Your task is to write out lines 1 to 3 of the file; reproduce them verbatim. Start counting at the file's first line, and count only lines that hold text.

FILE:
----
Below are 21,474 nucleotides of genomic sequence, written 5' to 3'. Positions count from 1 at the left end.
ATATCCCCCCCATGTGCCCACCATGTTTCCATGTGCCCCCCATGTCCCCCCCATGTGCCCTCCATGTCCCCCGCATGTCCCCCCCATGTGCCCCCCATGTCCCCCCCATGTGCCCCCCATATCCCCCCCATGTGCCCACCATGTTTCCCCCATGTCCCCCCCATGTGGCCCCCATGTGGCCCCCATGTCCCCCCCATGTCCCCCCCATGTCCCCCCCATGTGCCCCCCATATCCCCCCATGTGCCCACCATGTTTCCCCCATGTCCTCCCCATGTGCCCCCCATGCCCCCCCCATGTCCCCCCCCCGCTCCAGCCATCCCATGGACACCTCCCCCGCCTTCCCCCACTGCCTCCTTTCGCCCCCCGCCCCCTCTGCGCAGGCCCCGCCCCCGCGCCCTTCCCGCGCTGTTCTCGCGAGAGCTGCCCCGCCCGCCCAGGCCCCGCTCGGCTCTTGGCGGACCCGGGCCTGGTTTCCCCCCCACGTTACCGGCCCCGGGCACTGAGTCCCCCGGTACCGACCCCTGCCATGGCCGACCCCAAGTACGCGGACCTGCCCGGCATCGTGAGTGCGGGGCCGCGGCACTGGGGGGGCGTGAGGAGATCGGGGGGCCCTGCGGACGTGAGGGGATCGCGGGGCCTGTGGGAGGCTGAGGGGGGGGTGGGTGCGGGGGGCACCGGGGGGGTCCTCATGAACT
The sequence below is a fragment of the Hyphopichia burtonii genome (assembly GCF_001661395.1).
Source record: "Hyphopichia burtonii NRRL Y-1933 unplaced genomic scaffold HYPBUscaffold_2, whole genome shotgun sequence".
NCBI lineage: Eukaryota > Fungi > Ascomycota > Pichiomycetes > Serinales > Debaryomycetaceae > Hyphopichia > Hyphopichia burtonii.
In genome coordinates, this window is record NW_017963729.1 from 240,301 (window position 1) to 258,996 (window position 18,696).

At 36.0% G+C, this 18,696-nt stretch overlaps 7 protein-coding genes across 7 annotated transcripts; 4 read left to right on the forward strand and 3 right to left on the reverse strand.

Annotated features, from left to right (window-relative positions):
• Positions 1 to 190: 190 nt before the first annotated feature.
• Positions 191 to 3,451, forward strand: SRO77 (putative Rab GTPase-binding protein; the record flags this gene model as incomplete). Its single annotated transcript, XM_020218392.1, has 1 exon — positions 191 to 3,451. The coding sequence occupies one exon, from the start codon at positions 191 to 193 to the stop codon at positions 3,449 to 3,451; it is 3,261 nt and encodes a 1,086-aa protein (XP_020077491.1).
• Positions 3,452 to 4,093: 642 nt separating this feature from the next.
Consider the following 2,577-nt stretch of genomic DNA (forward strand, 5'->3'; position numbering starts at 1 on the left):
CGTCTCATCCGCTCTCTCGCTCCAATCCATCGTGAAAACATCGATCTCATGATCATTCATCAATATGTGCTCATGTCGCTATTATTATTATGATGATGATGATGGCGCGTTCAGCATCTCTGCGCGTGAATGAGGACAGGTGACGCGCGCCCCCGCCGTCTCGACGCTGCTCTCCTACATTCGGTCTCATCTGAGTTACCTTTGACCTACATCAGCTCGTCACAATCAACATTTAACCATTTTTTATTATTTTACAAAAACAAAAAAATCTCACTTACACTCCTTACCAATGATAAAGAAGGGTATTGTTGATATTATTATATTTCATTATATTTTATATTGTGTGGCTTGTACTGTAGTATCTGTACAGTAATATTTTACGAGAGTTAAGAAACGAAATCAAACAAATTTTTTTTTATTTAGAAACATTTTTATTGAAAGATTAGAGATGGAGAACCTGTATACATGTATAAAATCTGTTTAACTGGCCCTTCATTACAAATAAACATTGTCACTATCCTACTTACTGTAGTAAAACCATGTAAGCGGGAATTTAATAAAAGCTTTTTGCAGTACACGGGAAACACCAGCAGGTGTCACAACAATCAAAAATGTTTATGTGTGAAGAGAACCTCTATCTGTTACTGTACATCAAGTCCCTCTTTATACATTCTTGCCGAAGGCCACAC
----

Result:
Below are 21,474 nucleotides of genomic sequence, written 5' to 3'. Positions count from 1 at the left end.
ATATCCCCCCCATGTGCCCACCATGTTTCCATGTGCCCCCCATGTCCCCCCCATGTGCCCTCCATGTCCCCCGCATGTCCCCCCCATGTGCCCCCCATGTCCCCCCCATGTGCCCCCCATATCCCCCCCATGTGCCCACCATGTTTCCCCCATGTCCCCCCCATGTGGCCCCCATGTGGCCCCCATGTCCCCCCCATGTCCCCCCCATGTCCCCCCCATGTGCCCCCCATATCCCCCCATGTGCCCACCATGTTTCCCCCATGTCCTCCCCATGTGCCCCCCATGCCCCCCCCATGTCCCCCCCCCGCTCCAGCCATCCCATGGACACCTCCCCCGCCTTCCCCCACTGCCTCCTTTCGCCCCCCGCCCCCTCTGCGCAGGCCCCGCCCCCGCGCCCTTCCCGCGCTGTTCTCGCGAGAGCTGCCCCGCCCGCCCAGGCCCCGCTCGGCTCTTGGCGGACCCGGGCCTGGTTTCCCCCCCACGTTACCGGCCCCGGGCACTGAGTCCCCCGGTACCGACCCCTGCCATGGCCGACCCCAAGTACGCGGACCTGCCCGGCATCGTGAGTGCGGGGCCGCGGCACTGGGGGGGCGTGAGGAGATCGGGGGGCCCTGCGGACGTGAGGGGATCGCGGGGCCTGTGGGAGGCTGAGGGGGGGGTGGGTGCGGGGGGCACCGGGGGGGTCCTCATGAACT
The sequence below is a fragment of the Hyphopichia burtonii genome (assembly GCF_001661395.1).